Beyond Hormones: The Elements of Love, Sex & Spirituality
Apr 04, 2011 06:38PM
By By Diana Daffner, C.S., M.A.
In the beginning, when love is new, romance, courting and conquest are aphrodisiacs, stimulants that increase our appetite for sexual union. Eventually the chase ends, hearts are won, and lifetime pledges are made. The happy couple says "I do," strolls off into the sunset together, destined to be lovers forever.
So what happens? The newness fades, the passion flees. Where does it go? Does it get mortgaged along with the house? Disposed with the diapers?
Years ago, Mary, age 49, shyly told her family doctor that she had lost interest in having sex with her husband. She was told this was a natural event that women eventually lose interest and that’s the way it is. For some women, she was told, it comes earlier. Today, Mary might be offered testosterone patches to fire up her lagging libido.
Martin, age 59, is having erectile difficulties. Viagra® to the rescue!
Times may have changed, but is it really just a story of diminishing hormones and loss of blood flow? The popularity of these new biologically-based treatments attests to their effectiveness as sexual aids. Yet we continue to yearn for the fulfillment of a deeper intimacy. Reviving the mechanics of our sex life may help, but it does not fully address the hunger in our hearts.
We desire even more than the wonderful climax of sexual release. We crave a connection with our partner’s soul. We ache to embrace a love that lights up our eyes, that enlivens our very being.
More than one divorcee has stated, "The sex was great, but there was no intimacy." Without intimacy, sex is not lovemaking. Without lovemaking, hearts are empty.
Laura, married 22 years, loves her husband immensely. Therefore, she has "sex" with him at least once a week, because he has needs that must be met. Yet each time, when it is over, she experiences loneliness and loss. Something is missing.
A Chinese saying tells us that "young love is from earth; mature love from heaven." Could it be that our bodies are trying to tell us something as they slow down and cool off? Could it be that it is not our biology which needs assistance, but our spiritual self?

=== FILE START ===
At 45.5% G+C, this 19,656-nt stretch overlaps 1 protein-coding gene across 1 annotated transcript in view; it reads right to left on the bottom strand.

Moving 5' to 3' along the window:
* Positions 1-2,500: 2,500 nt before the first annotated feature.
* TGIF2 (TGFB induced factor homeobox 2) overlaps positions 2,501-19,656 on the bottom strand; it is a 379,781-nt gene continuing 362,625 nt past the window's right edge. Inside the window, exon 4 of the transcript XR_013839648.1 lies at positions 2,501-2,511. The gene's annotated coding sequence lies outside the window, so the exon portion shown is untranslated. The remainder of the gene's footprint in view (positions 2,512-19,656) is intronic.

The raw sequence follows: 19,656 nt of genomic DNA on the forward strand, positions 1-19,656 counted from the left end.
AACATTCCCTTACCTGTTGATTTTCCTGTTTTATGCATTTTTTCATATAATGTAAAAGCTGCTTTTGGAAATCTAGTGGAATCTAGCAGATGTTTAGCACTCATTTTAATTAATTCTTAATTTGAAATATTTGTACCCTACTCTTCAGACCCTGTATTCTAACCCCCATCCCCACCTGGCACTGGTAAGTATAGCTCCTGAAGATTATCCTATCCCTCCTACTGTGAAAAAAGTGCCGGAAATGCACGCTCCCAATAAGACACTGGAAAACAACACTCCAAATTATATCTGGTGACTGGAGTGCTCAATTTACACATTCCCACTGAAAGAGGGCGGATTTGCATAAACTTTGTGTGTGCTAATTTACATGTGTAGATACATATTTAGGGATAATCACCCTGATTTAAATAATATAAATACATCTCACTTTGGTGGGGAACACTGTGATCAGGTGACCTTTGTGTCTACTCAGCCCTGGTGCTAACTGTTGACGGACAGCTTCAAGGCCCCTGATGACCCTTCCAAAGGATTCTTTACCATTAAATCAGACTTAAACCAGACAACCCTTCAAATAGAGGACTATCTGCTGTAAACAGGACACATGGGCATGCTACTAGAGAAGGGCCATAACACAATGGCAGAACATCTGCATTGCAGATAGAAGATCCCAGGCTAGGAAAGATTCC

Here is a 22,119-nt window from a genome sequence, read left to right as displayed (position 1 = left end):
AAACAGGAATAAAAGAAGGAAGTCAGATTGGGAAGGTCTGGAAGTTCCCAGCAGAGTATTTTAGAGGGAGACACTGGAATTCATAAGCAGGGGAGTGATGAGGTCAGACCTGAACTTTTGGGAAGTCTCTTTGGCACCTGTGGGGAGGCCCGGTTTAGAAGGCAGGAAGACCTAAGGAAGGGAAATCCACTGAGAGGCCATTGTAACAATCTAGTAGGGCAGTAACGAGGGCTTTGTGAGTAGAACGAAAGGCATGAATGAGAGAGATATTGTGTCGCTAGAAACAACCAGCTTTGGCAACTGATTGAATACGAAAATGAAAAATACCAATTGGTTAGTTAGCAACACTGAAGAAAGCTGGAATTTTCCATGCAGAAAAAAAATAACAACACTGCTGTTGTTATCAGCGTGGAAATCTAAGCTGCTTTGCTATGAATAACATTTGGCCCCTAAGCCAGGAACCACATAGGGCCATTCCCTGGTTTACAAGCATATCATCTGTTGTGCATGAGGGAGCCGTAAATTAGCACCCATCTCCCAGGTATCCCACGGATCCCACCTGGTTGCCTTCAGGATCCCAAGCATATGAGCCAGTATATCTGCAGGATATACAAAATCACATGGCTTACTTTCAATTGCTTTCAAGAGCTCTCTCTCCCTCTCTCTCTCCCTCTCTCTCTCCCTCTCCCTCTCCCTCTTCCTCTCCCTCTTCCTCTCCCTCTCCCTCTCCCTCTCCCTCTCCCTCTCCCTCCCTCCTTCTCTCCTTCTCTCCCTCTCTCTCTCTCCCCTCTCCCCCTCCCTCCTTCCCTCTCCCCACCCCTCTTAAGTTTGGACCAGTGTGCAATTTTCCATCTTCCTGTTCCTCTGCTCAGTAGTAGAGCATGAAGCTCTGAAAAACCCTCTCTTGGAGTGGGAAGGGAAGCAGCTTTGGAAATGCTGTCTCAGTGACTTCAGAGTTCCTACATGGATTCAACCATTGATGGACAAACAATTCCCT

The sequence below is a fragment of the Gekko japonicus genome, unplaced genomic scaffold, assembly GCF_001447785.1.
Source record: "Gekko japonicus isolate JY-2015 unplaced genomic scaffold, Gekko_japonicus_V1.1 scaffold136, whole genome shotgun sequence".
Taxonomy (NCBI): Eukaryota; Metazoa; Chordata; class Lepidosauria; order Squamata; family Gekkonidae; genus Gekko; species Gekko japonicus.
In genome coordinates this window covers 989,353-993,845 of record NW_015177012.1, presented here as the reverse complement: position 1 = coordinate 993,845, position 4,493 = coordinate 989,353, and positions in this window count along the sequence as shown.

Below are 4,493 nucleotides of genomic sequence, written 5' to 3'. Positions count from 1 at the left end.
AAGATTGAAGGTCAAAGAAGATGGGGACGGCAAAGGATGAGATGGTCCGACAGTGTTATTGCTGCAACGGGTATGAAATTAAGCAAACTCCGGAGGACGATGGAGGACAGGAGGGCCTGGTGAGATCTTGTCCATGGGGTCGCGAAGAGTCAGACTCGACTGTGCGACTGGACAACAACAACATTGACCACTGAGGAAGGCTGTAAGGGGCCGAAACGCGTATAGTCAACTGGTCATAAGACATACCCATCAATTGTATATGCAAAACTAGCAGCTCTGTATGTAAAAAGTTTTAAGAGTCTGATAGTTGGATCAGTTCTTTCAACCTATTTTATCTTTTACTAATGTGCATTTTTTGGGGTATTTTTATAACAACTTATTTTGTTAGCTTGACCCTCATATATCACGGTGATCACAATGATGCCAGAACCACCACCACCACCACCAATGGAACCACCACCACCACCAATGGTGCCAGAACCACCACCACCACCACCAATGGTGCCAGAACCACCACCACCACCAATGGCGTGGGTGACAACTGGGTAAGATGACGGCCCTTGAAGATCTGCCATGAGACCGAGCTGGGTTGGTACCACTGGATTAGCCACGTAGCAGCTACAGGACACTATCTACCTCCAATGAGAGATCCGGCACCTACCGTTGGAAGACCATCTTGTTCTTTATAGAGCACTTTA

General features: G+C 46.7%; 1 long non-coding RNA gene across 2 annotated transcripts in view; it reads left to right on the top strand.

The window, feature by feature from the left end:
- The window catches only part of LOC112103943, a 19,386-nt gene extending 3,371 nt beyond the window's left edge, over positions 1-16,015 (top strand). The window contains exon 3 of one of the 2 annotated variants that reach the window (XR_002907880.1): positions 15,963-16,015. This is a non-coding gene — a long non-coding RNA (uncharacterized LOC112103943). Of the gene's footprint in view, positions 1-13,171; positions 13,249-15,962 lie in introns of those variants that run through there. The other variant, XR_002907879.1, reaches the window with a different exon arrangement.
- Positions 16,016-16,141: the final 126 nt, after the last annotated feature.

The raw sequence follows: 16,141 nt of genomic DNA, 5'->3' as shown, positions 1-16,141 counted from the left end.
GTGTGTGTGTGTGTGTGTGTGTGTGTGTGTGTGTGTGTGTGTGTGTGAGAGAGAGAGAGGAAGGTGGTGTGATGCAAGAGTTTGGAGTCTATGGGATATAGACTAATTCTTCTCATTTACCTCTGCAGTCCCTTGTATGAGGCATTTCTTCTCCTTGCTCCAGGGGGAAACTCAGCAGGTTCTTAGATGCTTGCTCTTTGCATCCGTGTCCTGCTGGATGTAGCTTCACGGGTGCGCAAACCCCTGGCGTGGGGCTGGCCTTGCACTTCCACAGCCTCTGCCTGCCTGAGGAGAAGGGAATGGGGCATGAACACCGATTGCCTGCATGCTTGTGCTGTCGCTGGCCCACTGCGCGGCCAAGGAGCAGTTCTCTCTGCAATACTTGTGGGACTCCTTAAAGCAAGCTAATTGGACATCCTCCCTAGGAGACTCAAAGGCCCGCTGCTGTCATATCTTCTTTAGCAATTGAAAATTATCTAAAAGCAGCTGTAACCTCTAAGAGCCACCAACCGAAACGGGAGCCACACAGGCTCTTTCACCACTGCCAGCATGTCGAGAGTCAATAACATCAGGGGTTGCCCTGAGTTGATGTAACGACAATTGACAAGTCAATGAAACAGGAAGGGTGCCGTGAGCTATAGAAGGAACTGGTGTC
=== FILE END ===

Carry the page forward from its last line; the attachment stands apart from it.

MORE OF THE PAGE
If we look at relationships from a perspective of the Chinese five-element system, we can gain some insight and direction. In this ancient understanding of the cosmos, the elements that describe all the phases of creation are wood, fire, earth, metal and water. Each influences the next, in a nourishing cycle of harmonious development.
Wood is represented by the flexibility and rapid growth of bamboo. When love is first born, it too grows rapidly. Its season is spring, a time when plants sprout new life and blossom profusely. There is tender excitement, exploration and discovery. As the day brightens from dawn to noon, relationship proceeds to the next phase, which is fire. Wood provides fuel for fire.
Fire burns erratically and represents the passion and turmoil of life. The season is summer, and the heat is strong. In relationships, fire represents the energetic and creative clamor of life’s demands, the tears and laughter of sexual drama and delight.
When fire burns out, ashes remain, which turn into earth. Earth gives shape and structure to relationship. Although more than fifty percent of marriages end in divorce, this does not seem to slow down our "urge to merge." We keep trying, looking for the right partner, a life partner, a lover forever.
It is the nature of earth to slow things down, providing stability and a sense of restfulness. It is here, in the earth phase of the five-element system, that our relationships are often lulled to sleep. The sex medicines and hormones temporarily awaken us, remind us of the burning fire we thought we had left behind.
Yet something is missing. We cannot stay here or we will get stuck in a rut! What is essential in the Chinese system is a dynamic balance of all the elements. What will energize our relationships is a movement forward from earth into metal. It takes effort to draw metal from the earth, to extract the gold from the dirt. Yet it is here, as the day darkens and the season moves to autumn, that we can best harvest the deeper love that we desire. Dr. Victoria Lee writes in Soulful Sex, "Each moment in which you are conscious of the sacred sexual energy that runs through your veins becomes one in which you experience the divine." The key words here are conscious, sacred, divine and sexual.
From this perspective, we mindfully transform our relationship into a meaningful spiritual path that finally brings the fulfillment we have longed for. Our sexual love becomes the aphrodisiac and opens the doorway to our soul. We draw on ancient wisdom, we explore the energy of sexuality through Tantra, we communicate, and we touch our beloved attentively and with intention.
Ultimately, the cycle releases into the element of water, as we awaken to our inner self in the presence of our beloved. Water nourishes the growth of wood, and thus the cycle continues, passion is renewed and our relationship becomes an ongoing love affair.
Diana Daffner leads "Intimacy Retreats" for couples with her husband Richard. They are certified sexologists, the creators of Tantra Tai Chi, and authors of "Lessons In Intimacy… The Lovers Touch." The Daffners will be hosting an Intimacy Retreat in St. Augustine April 25-27. For more information about the Daffners and Intimacy Retreats please visit www.IntimacyRetreats.com or call 1-877-282-4244 for their complete schedule.